Reading the arguments of a learned academic—it could as well have been of an equally learned disputant for the opposition—confidently setting forth proof, which he apparently considered complete and faultless, of the Bible’s restrictions on gay inclusion and affirmation, I am whisked backwards in time 70+ years to a second floor classroom in the northwest corner of Red Oak High School in rural southwest Iowa where Miss Gleneva Klopping used up much effort to teach Geometry to indifferent sophomores (something I learned the hard way later on trying to teach Geometry). One school year in her classroom, however, provided me with enough appreciation and gratitude that, even after so long a time, one grants to a teacher who has had major influence on their life. Miss Klopping passed along to me an appreciation and respect for mathematics as far more than mere calculation, and she inspired high regard for logic—the old-fashioned T form of proof: statements lined up on the left, reasons supporting those statements on the right. I have clear memory of an “Aha!” day when the process became crystal clear and have not forgotten the almost visceral feeling of delight when, after a difficult, many-step proof, I arrived at QED.
Learned professors and bright students, and pastors, too, know that feeling as they expertly negotiate the canon and carefully line up statements and reasons—the latter usually biblical quotations—that culminate in a beautiful QED. I know that comfortable security, for I have so much experience celebrating my arrival at QED in the pulpit or wherever such debates go on. So do many—likely a majority—of those who listen in classrooms and churches, finding welcome relief in such convincing proofs. How wonderfully satisfying it tends to be, having confidence one’s teaching or preaching or writing is producing such influential results!
But as much as I recall Miss Klopping’s delight at a well-honed proof, I recall her sober manner when my proof, so carefully perfected and satisfying, was incomplete, and her quiet, “But you have not adequately proved the proposition. See, here’s where you’re missing a step, and the reason you’ve chosen there does not fit.” My beaming certainties were challenged, my “Aha!” premature. Deflated, I returned to my proof, not at all positive about how to get to a faultless QED, which would come from much hard work, and/or some lucky insight, and/or Miss Klopping’s generous and enlightened assistance.
Paul Kalanithi, the noted brain surgeon and author—himself facing terminal cancer—points us toward another useful mathematical analogy. In a memorable section of his book, after he has learned of the suicide of a colleague and friend following a difficult surgery during which his patient had died, he writes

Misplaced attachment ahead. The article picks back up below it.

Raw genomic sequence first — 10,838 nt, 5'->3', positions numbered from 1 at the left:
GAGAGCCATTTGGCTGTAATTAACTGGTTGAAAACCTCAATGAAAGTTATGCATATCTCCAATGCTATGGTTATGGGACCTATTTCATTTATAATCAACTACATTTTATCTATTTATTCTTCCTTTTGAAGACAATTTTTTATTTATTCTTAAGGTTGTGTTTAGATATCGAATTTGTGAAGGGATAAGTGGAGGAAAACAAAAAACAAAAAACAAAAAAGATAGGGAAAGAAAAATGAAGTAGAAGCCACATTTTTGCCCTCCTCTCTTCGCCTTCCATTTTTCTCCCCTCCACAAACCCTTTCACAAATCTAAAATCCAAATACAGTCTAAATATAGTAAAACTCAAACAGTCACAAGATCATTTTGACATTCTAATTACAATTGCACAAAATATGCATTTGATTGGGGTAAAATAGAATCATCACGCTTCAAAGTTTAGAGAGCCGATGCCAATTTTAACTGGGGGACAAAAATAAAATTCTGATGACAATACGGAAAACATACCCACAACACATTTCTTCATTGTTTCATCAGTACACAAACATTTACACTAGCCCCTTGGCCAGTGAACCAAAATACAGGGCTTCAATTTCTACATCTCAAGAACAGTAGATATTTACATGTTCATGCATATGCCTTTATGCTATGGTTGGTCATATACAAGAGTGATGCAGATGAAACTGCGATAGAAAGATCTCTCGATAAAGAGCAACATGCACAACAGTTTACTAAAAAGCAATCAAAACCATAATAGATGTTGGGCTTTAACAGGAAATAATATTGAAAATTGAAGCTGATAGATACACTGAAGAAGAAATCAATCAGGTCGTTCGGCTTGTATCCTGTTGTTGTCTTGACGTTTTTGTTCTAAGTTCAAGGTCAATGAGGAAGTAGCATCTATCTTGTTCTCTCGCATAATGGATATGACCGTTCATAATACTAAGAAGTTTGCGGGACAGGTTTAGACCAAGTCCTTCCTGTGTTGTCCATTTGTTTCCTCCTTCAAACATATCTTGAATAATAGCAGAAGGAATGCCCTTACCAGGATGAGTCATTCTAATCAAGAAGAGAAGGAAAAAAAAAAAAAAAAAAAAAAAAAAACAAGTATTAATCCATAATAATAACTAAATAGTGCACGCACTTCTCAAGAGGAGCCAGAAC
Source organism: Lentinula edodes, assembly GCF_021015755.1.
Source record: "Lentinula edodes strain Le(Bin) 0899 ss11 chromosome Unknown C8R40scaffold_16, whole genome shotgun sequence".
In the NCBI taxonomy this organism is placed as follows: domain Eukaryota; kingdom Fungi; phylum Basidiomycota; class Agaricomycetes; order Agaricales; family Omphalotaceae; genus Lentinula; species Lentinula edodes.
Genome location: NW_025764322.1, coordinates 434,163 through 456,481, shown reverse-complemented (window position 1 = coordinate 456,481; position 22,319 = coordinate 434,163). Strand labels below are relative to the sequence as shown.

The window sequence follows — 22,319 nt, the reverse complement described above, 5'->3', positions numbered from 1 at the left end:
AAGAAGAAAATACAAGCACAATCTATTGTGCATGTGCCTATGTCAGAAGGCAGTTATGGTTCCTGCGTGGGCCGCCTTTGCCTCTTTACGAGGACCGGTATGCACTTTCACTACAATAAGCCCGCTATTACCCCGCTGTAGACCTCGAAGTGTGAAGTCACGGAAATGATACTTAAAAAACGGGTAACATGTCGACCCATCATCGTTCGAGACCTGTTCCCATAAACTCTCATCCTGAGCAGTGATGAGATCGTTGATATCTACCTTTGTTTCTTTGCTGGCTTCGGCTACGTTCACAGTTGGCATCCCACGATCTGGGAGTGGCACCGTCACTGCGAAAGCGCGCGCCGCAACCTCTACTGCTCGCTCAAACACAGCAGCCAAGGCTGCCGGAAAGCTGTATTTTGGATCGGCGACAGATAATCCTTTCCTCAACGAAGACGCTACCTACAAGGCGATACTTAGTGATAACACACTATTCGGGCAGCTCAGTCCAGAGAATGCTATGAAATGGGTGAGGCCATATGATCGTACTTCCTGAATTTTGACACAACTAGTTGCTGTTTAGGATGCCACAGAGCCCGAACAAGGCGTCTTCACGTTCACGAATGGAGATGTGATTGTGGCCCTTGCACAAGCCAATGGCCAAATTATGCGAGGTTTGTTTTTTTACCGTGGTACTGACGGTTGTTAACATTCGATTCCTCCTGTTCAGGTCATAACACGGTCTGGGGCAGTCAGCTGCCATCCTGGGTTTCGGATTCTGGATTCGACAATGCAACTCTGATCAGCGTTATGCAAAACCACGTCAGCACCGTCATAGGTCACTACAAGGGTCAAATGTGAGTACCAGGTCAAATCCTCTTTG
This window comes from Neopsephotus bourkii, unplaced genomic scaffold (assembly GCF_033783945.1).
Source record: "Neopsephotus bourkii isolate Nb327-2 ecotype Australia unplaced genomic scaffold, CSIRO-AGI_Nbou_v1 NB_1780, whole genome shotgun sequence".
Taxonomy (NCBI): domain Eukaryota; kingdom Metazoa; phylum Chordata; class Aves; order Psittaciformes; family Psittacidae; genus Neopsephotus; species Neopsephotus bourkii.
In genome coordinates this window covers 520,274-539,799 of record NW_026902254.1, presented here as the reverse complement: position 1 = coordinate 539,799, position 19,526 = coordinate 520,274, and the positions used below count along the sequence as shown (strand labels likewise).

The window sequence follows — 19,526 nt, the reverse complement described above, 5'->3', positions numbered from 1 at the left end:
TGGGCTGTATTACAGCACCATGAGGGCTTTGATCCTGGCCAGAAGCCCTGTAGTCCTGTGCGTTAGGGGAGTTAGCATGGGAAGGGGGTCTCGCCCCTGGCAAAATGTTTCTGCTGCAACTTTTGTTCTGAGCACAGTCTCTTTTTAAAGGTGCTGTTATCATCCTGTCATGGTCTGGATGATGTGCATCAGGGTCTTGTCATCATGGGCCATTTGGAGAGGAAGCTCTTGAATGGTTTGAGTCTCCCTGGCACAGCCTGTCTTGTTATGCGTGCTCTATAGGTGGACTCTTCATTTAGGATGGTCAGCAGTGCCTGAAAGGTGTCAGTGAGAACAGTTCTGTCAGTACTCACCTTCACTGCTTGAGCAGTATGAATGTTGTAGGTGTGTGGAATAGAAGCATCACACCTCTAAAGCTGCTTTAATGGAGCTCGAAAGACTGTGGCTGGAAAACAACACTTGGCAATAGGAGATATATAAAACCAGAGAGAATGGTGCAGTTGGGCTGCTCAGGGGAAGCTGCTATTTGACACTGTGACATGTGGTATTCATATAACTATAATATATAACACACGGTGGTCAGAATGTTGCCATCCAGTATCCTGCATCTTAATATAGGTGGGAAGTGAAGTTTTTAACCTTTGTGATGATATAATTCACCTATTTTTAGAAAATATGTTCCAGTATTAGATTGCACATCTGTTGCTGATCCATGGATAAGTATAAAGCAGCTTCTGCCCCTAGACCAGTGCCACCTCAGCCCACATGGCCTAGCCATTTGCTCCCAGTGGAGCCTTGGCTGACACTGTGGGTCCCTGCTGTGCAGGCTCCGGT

We had assumed an onerous yoke, that of mortal responsibility. Our patients lives and identities may be in our hands, yet death always wins. Even if you are perfect, the world isn’t. The secret is to know that the deck is stacked, that you will lose, that your hands or judgment will slip, and yet still struggle to win for your patients. You can’t ever reach perfection, but you can believe in an asymptote toward which you are ceaselessly striving. (When Breath Becomes Air, pp. 114-115)
The asymptote: a line toward which a graphed equation tends but never reaches because the perfection at the hypothetical point where the curve would reach that line is undefined, infinity, and perhaps when we consider the theology with which we work and the canon upon which we depend, our reticence—our finitude—might compel us to be assured that we are on the curve but yet distant from infinite perfection where we imagine only the Holy Trinity to exist. Might we even be able to see that the writers and arrangers of the canon are on that curve approaching the infinite, some drawing very, very close—but are not all human words approximations of infinity?
In fact, an equation might provide two asymptotes or more. Consider a hyperbola: its curve approaches the undefined point in four ways, yet there is one equation, and when we examine the two asymptotes of a hyperbola we see that they intersect at, of all places, the origin (if the equation is in its basic form). Isn’t it interesting to contemplate that persons striving to move toward truth, seemingly far apart, are on the same curve, based on the same equation, moving toward asymptotes that converge in one grand point? And might it not behoove us to take our satisfying QEDs toward some site of joining with others striving toward the same ultimate so that our QEDs linked might help form our understanding of truth?
After all, it just might be true, as a couple of my friends of rather astute mathematical understanding, coupled with deep spirituality, suggested to me as we discussed this asymptotic conjecture, that in heaven we will be able to divide by 0—but not before.